LED Candles, scented candles, and holiday light displays are becoming a hot topic again as the winter holidays begin. For instance, a popular news story is that people wished Anderson Cooper had stuck with LED lights and not pulled a stinky scented candle prank at his holiday party. LED lights are becoming popular at the Biltmore Mansion’s annual holiday lights celebration, according to a Kingsport Times report.
However, news about candles is not always positive and often moves towards discussions about using LED candles as an alternative to the real thing. On November 18, a federal agency, the Consumer Product Safety Commission (CPSC), issued a statement that CoScentrix Candles were being recalled. The CPSC states they were scented candles and that the main distributor is Hobby Lobby.
In a Consumer Affairs report, it was stated that the candles were a hazard.
“The candles’ high flame can ignite the surface of the wax, posing a fire hazard. The company has received 29 reports of the candle’s surface igniting and nine reports of property damage. One injury has been reported.”
National Fire Safety Week 2014 was held October 5-11 to commemorate the Great Chicago Fire of October 8-10, 1871. Nevertheless, because traditional candles cause hazards — especially during the December holidays — publications like the Herald of Everett in Washington state are publishing articles that talk about preventing candle-related fires. According to the Herald, candle fires are common.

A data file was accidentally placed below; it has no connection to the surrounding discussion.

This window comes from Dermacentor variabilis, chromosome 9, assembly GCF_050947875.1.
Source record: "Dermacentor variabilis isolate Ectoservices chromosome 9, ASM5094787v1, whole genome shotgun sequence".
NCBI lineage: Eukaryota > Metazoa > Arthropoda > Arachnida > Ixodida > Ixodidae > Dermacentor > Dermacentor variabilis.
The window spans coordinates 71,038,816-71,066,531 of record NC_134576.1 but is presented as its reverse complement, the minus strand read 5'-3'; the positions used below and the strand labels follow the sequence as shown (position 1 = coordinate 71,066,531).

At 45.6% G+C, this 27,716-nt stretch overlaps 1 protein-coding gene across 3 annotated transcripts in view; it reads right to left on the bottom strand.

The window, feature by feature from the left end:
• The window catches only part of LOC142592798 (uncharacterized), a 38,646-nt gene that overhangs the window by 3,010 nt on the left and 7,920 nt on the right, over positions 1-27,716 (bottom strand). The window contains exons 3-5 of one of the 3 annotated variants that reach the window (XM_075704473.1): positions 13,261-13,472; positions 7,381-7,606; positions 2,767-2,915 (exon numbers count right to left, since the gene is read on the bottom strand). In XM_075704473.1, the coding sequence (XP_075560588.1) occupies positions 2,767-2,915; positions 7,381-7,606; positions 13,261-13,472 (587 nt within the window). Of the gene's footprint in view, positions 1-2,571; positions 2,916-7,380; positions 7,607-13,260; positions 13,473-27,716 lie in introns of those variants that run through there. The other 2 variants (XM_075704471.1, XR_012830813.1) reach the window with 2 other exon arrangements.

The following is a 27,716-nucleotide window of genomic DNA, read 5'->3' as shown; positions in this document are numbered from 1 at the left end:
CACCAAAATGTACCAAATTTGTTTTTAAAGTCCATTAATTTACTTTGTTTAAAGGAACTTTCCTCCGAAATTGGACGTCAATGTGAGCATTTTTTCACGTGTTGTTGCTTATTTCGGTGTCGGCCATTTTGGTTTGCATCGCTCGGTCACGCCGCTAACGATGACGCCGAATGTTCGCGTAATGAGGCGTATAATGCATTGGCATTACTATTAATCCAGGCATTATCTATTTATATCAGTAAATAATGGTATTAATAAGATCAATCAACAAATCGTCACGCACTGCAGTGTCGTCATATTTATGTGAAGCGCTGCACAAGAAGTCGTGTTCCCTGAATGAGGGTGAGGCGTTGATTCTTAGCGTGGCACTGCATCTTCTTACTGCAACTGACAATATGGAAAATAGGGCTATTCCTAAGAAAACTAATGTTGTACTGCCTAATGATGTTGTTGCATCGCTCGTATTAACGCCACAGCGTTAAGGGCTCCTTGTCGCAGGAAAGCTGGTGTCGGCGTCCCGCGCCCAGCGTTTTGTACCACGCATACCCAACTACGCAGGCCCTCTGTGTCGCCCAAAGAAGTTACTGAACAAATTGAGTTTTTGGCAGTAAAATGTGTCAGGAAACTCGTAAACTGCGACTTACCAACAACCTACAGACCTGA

“Candles start fires here in Snohomish County almost every year. One of the worst was an October 2011 blaze at downtown Everett’s Strand Hotel, which displaced more than two dozen people.”
Promoting holiday lights that include LED candles as a viable alternative to traditional candles is the National Fire Protection Association (NFPA). A top authority in fire prevention, the NFPA states that holidays were especially dangerous for candle fires.
“The top three days for home candle fires were Christmas, New Year’s Day, and Christmas Eve.”
However, Christmas is not the only December holiday that has the LED candles debate. Hanukkah, Winter Solstice, and Kwanzaa are other holidays that use candles — and could use LED candles. At Cornell University, holiday decorating guidelines include documentation that states, “battery operated LED candles ‘preferred.'”
Other published information promoting LED candles comes from fire departments that are promoting alternatives to traditional candles as being worry-free. For example, the Kitsap, Washington Central Fire Department published on their website.
“Overwhelmed by the chore of keeping a close watch on your candles? Don’t despair, LED battery operated candles are a safe alternative to open flame candles. They are fire safe and are the perfect way to create an attractive, welcoming ambiance this holiday season. … They are ideal for fire safe holiday decorations, mantles, bathrooms, children’s rooms, and your college child’s dorm or apartment.”
[Image Credit: Wikimedia Commons]